The Metro Flood Diversion Authority of Fargo, North Dakota and Moorhead, Minnesota may turn to the bond market to cover $200 million in extra costs for a flood control project.
Projected costs went up to fund an alternative proposal for the project that its backers hope will satisfy Minnesota regulators.
The project is promoted as a permanent solution to flooding in the two metropolitan areas
The cost estimate for plan to protect Fargo, Moorhead and surrounding areas from a 100-year flood on the Red River is now $2.4 billion, up from an original projection of $2.2 billion, according to Diversion Authority officials. Minnesota officials opposed the original plan.
On March 16, the Diversion Authority submitted a permit application to the Minnesota Department of Natural Resources on a new proposed alignment for the southern embankment of the project.
In 2016, the Minnesota DNR denied a permit application for the original proposal. In September 2017 a federal injunction temporarily blocked construction until the Army Corps of Engineers obtained the necessary Minnesota permits.
“We are excited,” said Fargo Mayor Tim Mahoney in a phone interview. “If we get the permit then there is no reason not to go forward. People in the bond market should be a lot happier because it’s a more pure thing. We are going right ahead with the project and if we are permitted by Minnesota, we shouldn’t have more hiccups. Then we get to the hard facts of figuring out how we are going to pay for it.”
Mahoney said that at this stage two options have been floated for financing the extra costs. The first is going back to the state of North Dakota and asking legislators for more money. “The state has funded other water projects at 50% and this project they’ve only funded at 26%,” Mahoney said. “So some people have said that we may be able to go back to the state to get the additional $200 million.”
Another option is tapping the state’s voter-approved Legacy Fund, which receives 30% of state petroleum revenues. It has collected deposits exceeding $4.25 billion since it began accumulating in 2011. Including investment earnings, the fund has a balance of more than $5.42 billion.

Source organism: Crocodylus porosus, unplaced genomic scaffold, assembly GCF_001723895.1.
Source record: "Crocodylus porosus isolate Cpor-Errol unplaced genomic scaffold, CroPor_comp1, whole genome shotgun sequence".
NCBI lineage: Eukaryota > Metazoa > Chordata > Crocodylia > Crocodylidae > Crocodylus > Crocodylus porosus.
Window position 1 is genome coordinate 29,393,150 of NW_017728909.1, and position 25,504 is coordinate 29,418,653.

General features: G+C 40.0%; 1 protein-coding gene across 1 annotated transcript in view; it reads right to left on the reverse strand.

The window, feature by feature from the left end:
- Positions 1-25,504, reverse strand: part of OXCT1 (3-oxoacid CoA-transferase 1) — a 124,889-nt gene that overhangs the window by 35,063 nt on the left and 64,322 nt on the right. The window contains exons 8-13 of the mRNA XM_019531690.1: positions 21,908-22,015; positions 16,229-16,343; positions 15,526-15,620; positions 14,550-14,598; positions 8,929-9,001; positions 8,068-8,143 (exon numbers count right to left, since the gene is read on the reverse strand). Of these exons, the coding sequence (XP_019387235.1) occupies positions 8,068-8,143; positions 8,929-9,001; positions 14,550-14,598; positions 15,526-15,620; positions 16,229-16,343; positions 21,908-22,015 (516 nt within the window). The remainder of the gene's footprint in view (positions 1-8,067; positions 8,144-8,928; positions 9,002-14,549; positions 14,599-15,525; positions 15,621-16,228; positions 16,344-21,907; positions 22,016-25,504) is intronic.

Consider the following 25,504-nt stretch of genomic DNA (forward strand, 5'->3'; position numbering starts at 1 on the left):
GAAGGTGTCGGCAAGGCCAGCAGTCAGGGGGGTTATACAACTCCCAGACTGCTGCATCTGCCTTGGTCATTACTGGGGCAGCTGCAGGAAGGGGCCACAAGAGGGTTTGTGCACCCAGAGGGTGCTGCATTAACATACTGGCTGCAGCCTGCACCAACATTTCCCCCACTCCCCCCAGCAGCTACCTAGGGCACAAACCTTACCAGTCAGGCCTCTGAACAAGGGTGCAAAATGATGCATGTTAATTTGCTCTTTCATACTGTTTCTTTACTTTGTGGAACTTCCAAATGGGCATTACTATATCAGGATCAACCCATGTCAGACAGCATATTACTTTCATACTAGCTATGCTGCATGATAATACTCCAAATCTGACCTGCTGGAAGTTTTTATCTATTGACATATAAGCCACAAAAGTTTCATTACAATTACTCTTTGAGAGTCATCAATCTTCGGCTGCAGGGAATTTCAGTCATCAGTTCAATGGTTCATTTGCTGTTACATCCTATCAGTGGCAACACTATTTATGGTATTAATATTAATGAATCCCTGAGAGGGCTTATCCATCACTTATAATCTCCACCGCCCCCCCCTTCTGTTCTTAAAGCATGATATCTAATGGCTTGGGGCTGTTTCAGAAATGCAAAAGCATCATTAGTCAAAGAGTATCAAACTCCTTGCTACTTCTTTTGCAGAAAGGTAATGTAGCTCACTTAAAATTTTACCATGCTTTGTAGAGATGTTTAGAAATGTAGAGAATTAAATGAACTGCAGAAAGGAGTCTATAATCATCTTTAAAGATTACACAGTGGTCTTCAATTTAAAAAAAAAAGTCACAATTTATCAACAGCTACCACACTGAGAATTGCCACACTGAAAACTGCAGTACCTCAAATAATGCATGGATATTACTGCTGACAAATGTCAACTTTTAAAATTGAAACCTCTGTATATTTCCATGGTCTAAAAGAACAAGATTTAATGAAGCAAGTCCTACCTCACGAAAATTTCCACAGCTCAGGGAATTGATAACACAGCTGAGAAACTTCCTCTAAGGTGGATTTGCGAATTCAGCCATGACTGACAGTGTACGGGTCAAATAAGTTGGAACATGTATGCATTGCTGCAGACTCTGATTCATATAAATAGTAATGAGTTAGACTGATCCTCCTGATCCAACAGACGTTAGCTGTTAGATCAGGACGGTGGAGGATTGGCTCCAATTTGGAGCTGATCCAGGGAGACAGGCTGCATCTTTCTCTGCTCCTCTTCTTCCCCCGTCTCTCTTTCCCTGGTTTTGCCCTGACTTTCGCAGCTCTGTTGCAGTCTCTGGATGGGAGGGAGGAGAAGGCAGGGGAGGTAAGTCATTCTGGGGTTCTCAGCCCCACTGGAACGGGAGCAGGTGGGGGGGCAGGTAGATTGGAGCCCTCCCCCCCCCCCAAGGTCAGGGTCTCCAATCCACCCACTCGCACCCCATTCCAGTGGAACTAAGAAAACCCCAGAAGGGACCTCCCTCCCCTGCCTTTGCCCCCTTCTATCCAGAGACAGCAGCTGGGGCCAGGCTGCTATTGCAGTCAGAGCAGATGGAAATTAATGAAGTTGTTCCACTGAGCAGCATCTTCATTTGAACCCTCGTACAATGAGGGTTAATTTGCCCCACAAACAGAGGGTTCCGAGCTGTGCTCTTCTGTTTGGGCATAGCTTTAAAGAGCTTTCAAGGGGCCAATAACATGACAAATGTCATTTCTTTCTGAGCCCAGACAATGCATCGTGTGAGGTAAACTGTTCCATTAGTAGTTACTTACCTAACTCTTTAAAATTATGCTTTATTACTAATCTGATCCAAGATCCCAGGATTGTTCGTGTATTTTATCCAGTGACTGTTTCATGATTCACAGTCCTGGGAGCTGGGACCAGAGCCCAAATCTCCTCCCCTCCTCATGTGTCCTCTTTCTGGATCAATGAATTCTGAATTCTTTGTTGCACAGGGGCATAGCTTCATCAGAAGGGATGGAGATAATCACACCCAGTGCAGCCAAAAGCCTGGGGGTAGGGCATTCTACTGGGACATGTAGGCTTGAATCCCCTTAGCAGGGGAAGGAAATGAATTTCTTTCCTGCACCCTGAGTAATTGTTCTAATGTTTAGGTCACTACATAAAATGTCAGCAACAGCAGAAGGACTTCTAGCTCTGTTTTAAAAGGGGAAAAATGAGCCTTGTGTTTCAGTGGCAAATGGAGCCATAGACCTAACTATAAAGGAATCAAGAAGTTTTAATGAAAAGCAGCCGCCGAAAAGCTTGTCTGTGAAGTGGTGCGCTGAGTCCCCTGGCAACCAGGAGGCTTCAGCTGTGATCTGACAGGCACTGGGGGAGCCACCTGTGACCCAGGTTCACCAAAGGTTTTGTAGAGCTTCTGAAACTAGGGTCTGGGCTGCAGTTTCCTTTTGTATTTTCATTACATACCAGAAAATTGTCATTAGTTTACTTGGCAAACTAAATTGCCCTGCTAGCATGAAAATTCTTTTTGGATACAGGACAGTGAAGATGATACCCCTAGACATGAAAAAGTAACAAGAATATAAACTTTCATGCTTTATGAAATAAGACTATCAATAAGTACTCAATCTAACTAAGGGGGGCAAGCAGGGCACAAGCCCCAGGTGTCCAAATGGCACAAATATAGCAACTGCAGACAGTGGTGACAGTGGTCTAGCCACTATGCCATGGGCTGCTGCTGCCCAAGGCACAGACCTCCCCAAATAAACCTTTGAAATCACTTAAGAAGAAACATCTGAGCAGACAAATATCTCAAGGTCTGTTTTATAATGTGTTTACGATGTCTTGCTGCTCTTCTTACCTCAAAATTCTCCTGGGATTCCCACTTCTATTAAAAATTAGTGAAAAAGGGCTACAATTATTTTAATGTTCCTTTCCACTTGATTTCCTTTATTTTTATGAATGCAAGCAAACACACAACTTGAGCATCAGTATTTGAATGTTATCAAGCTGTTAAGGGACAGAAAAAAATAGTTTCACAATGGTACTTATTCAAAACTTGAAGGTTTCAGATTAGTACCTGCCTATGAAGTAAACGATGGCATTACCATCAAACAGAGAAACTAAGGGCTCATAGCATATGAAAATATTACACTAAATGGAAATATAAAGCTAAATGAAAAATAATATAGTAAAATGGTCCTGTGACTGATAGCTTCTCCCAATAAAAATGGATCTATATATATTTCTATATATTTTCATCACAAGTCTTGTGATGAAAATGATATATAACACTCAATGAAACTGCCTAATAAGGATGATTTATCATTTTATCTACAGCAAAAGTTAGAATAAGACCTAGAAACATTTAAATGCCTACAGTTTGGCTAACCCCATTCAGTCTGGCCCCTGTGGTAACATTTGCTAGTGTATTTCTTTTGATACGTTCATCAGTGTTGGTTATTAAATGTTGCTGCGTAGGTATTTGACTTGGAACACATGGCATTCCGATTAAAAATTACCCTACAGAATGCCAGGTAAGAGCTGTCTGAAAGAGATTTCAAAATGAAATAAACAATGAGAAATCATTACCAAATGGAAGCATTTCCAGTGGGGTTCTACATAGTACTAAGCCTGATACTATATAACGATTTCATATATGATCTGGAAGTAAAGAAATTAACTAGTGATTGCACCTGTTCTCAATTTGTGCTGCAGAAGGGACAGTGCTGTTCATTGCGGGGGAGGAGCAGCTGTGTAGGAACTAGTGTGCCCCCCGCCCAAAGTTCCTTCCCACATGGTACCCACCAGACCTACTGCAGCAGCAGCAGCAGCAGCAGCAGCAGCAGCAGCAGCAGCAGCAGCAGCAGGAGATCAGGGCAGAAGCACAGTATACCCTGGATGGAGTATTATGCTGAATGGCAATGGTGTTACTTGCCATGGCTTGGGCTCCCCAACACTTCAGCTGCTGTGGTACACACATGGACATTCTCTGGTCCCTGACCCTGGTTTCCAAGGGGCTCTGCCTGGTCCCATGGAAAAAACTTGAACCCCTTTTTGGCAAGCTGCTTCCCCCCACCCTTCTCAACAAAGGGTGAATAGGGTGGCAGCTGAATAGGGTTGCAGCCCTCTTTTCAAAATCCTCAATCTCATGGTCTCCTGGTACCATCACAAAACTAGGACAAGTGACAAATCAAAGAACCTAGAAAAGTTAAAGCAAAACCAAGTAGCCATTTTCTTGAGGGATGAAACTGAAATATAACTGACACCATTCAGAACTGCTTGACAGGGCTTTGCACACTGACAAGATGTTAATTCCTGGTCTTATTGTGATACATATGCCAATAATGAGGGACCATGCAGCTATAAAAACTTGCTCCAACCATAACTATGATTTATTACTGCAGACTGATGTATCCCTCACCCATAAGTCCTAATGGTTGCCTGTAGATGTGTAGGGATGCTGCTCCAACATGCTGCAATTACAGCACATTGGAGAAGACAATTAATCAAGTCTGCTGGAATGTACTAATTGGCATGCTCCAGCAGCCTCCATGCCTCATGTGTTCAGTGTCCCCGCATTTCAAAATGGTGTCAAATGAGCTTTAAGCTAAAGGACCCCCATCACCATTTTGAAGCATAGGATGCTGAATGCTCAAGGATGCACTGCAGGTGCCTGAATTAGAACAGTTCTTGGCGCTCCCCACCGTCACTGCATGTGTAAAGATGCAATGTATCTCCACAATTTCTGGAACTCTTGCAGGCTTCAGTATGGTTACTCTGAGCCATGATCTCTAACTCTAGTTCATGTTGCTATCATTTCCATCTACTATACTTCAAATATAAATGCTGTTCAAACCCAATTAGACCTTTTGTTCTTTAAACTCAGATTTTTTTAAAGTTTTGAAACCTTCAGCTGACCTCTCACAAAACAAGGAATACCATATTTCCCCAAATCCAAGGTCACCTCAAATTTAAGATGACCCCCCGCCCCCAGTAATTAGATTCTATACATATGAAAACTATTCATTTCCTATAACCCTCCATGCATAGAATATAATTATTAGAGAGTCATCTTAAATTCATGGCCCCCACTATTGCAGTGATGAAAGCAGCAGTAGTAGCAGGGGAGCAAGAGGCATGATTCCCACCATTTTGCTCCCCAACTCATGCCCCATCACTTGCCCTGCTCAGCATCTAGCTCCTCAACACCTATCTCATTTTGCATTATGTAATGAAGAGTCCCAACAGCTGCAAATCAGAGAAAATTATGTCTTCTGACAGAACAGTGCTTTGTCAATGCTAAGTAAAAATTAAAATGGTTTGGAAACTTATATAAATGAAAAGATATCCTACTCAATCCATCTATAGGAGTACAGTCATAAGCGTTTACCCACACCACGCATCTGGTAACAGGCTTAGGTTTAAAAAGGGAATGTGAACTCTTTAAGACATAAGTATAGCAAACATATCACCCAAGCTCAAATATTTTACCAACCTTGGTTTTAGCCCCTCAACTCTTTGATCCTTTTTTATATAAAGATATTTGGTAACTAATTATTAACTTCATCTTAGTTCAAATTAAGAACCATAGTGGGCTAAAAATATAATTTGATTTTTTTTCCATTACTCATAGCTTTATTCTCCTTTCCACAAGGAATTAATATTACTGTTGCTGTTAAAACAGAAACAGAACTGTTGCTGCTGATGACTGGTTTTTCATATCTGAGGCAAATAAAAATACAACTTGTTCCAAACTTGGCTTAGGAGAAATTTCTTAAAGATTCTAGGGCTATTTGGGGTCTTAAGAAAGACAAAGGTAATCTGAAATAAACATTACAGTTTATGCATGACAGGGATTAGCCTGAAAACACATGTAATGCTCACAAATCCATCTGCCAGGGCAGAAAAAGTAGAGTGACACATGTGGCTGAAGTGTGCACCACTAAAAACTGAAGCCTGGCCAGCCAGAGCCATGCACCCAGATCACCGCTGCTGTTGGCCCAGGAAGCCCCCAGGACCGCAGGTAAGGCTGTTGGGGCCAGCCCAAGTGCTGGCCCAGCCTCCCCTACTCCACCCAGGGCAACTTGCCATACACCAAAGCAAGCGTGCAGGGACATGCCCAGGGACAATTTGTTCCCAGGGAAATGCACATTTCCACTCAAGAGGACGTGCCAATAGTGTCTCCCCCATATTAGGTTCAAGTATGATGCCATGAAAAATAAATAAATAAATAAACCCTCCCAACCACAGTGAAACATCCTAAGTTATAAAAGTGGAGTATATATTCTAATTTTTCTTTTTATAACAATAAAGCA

A proposal that will be decided by the 2019 North Dakota Legislature would use up to 15% of the Legacy Fund's principal balance — now $780 million — to lend to cities, counties, water resource districts, rural water systems and airport authorities for infrastructure projects.
As proposed by Republican lawmakers, loans to political subdivisions would be available at a rate of 1.56% for up to 50 years. The program would have a minimum loan amount of $10 million for new projects and $1 million on refinanced debt, which can comprise 20% of total capital.
Mahoney said that the idea would be to try to get a favorable rate of 1.5% over a longer term of 30 to 40 years.
“It would see the state investing in infrastructure with a favorable rate over a longer period of time,” Mahoney said. “That would subject to legislative approval and so it's more challenging to get done.”
North Dakota Treasurer Kelly Schmidt is against the proposal to tap the Legacy Fund to create a revolving loan fund to finance public works projects.
"The principal of this fund should be left to grow for generations and the interest income used for special funding needs," Schmidt said in a statement.
Mahoney said the hope is to have the funding options in order over the next three to six months.